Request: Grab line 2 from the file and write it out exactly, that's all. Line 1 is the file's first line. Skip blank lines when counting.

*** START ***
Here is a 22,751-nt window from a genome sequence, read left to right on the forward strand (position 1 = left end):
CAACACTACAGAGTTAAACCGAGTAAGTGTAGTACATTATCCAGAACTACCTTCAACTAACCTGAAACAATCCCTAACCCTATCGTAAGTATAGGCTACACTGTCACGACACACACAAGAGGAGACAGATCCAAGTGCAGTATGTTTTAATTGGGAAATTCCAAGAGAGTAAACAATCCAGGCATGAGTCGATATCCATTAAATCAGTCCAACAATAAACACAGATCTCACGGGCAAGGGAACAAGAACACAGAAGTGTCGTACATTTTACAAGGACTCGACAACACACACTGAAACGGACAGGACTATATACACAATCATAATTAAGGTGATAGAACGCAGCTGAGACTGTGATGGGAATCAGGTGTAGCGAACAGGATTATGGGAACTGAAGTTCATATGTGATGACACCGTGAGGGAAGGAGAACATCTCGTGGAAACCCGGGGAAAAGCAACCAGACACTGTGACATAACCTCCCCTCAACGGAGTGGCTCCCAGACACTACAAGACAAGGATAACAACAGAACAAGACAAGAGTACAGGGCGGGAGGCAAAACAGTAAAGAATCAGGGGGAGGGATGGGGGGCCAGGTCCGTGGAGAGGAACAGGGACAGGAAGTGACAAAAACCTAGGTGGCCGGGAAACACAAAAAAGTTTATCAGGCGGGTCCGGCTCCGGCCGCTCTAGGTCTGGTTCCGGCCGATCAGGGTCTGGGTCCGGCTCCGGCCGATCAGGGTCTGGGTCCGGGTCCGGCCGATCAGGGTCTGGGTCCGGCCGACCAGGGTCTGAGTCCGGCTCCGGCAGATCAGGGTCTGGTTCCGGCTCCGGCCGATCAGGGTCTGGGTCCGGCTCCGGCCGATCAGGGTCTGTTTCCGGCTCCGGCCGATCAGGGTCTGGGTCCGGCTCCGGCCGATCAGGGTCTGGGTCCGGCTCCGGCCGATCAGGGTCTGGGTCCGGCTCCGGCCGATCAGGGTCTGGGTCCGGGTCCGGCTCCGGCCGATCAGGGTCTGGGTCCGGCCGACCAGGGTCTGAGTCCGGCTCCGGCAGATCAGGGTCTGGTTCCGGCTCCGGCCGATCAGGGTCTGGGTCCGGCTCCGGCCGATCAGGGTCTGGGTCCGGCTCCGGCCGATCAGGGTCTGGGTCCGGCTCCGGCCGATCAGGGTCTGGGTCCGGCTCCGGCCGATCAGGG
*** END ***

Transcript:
CAACACTACAGAGTTAAACCGAGTAAGTGTAGTACATTATCCAGAACTACCTTCAACTAACCTGAAACAATCCCTAACCCTATCGTAAGTATAGGCTACACTGTCACGACACACACAAGAGGAGACAGATCCAAGTGCAGTATGTTTTAATTGGGAAATTCCAAGAGAGTAAACAATCCAGGCATGAGTCGATATCCATTAAATCAGTCCAACAATAAACACAGATCTCACGGGCAAGGGAACAAGAACACAGAAGTGTCGTACATTTTACAAGGACTCGACAACACACACTGAAACGGACAGGACTATATACACAATCATAATTAAGGTGATAGAACGCAGCTGAGACTGTGATGGGAATCAGGTGTAGCGAACAGGATTATGGGAACTGAAGTTCATATGTGATGACACCGTGAGGGAAGGAGAACATCTCGTGGAAACCCGGGGAAAAGCAACCAGACACTGTGACATAACCTCCCCTCAACGGAGTGGCTCCCAGACACTACAAGACAAGGATAACAACAGAACAAGACAAGAGTACAGGGCGGGAGGCAAAACAGTAAAGAATCAGGGGGAGGGATGGGGGGCCAGGTCCGTGGAGAGGAACAGGGACAGGAAGTGACAAAAACCTAGGTGGCCGGGAAACACAAAAAAGTTTATCAGGCGGGTCCGGCTCCGGCCGCTCTAGGTCTGGTTCCGGCCGATCAGGGTCTGGGTCCGGCTCCGGCCGATCAGGGTCTGGGTCCGGGTCCGGCCGATCAGGGTCTGGGTCCGGCCGACCAGGGTCTGAGTCCGGCTCCGGCAGATCAGGGTCTGGTTCCGGCTCCGGCCGATCAGGGTCTGGGTCCGGCTCCGGCCGATCAGGGTCTGTTTCCGGCTCCGGCCGATCAGGGTCTGGGTCCGGCTCCGGCCGATCAGGGTCTGGGTCCGGCTCCGGCCGATCAGGGTCTGGGTCCGGCTCCGGCCGATCAGGGTCTGGGTCCGGGTCCGGCTCCGGCCGATCAGGGTCTGGGTCCGGCCGACCAGGGTCTGAGTCCGGCTCCGGCAGATCAGGGTCTGGTTCCGGCTCCGGCCGATCAGGGTCTGGGTCCGGCTCCGGCCGATCAGGGTCTGGGTCCGGCTCCGGCCGATCAGGGTCTGGGTCCGGCTCCGGCCGATCAGGGTCTGGGTCCGGCTCCGGCCGATCAGGG